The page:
# Explicit or analytic formula for a homeomorphism

1. Mar 13, 2006

### sparkster

What would an explicit or analytic formula for a homeomorphism between a circle and a square be?

Or a disc and [0,1] x [0,1]?

2. Mar 13, 2006

Staff Emeritus
I don't know why you would want this; the whole point of topology is to get beyond the analytic strait-jacket, but If you must why not do it in the first quadrant, mapping the quarter circle $$x^2 + y^2 = 1$$ to the quarter square made by the line segments $$x = 1, 0 \leq y \leq 1$$ and $$y = 1, 0 \leq x \leq 1$$? Trig functions should do the job. Think about it.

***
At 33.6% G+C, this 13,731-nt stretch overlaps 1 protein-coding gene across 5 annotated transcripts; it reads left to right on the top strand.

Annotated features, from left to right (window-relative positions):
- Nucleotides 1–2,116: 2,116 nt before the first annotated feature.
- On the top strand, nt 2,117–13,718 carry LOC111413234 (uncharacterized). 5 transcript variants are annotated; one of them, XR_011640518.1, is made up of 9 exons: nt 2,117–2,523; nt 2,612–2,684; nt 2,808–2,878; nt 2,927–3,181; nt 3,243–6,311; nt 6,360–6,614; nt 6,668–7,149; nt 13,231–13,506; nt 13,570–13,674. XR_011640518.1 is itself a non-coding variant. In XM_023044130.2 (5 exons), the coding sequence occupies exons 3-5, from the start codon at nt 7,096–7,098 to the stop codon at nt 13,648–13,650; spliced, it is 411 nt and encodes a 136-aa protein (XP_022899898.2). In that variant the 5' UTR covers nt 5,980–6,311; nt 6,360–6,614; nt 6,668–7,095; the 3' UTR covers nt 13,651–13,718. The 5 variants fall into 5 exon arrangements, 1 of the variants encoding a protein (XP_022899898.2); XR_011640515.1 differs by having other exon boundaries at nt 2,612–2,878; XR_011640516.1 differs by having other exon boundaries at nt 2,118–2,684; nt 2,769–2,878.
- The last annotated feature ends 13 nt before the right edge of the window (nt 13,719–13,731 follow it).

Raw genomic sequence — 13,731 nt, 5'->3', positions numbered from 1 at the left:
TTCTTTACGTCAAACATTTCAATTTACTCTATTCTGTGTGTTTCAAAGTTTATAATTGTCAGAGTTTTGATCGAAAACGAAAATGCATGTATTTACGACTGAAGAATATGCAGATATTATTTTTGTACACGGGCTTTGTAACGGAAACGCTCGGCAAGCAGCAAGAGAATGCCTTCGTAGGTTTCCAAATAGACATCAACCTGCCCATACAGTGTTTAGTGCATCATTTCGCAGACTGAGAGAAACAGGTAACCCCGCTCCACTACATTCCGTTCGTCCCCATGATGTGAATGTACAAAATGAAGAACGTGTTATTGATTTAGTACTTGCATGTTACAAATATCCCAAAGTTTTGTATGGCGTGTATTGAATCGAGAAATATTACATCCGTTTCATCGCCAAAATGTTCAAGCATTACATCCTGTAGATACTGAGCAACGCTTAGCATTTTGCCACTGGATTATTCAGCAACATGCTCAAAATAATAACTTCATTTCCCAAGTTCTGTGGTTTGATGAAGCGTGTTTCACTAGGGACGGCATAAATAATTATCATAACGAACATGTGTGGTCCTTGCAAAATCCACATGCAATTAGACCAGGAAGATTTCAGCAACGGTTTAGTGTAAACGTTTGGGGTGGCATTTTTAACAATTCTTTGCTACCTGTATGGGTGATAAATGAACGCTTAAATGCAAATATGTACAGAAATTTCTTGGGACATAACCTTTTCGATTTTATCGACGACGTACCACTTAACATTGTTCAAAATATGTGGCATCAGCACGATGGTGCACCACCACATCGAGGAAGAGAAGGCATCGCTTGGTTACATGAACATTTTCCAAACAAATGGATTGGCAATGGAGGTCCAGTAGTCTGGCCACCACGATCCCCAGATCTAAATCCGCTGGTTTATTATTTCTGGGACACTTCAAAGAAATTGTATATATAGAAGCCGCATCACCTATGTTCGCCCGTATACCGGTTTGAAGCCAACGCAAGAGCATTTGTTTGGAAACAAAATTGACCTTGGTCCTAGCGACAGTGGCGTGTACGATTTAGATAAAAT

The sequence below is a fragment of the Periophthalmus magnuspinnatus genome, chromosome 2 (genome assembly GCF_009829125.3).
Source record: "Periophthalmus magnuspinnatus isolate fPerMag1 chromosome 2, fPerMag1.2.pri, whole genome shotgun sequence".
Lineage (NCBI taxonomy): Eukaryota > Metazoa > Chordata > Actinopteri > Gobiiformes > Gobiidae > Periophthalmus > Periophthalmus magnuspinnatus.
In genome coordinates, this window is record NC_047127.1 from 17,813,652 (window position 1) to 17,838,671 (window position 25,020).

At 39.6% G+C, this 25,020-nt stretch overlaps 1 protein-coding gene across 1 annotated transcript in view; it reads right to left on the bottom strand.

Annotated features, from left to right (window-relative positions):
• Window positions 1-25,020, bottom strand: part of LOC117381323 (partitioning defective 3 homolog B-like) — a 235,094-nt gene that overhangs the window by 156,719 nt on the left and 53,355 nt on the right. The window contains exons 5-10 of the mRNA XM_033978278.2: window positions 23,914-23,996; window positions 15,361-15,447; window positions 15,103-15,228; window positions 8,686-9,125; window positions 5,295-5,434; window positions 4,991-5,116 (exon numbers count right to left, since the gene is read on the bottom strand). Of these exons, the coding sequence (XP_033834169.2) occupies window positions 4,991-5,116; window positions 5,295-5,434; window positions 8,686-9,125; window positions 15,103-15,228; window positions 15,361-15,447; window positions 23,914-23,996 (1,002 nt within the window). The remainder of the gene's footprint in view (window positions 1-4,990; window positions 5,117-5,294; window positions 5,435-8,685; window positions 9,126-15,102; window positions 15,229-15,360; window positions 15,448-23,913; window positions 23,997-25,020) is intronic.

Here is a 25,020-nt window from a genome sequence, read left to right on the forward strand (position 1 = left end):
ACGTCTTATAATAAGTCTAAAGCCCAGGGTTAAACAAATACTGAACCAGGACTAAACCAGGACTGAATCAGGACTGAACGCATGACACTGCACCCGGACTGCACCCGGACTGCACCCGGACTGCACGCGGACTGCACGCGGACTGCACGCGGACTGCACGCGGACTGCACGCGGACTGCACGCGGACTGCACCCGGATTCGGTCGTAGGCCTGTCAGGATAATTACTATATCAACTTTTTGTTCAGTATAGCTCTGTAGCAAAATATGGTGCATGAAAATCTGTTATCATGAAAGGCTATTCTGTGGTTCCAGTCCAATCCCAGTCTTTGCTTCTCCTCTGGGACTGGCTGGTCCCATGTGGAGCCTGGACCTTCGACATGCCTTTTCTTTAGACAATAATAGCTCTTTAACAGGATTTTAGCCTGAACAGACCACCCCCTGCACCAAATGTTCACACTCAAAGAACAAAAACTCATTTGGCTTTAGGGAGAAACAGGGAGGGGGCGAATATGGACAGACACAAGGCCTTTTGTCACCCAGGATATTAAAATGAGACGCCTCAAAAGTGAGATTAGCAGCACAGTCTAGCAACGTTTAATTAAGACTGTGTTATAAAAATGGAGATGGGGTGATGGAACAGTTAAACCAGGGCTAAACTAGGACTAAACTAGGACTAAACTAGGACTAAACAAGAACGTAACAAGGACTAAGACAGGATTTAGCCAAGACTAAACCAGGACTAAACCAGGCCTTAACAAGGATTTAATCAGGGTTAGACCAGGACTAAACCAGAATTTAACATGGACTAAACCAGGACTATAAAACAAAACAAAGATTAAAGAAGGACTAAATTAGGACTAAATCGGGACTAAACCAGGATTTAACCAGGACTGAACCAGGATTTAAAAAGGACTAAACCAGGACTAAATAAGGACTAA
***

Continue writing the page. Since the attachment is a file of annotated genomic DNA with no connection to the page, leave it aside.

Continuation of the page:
3. Apr 7, 2006

### leach

I would try converting the euclidean ball to the infinity norm ball.

That is, take a point in the circle, i.e., a vector (x,y) such that $$x^2+y^2 = 1$$. Now take the map:

$$f(x,y)\; := \; \frac{(x,y)}{\mathrm{max}\{\vert x\vert,\,\vert y\vert\}}$$

where f(0,0) is undefined.

This map takes any convex set containing (0,0) into the unit square, hence it takes the unit circle in the unit square. It is easy to show that f is continuous, but not differentiable.

Last edited: Apr 7, 2006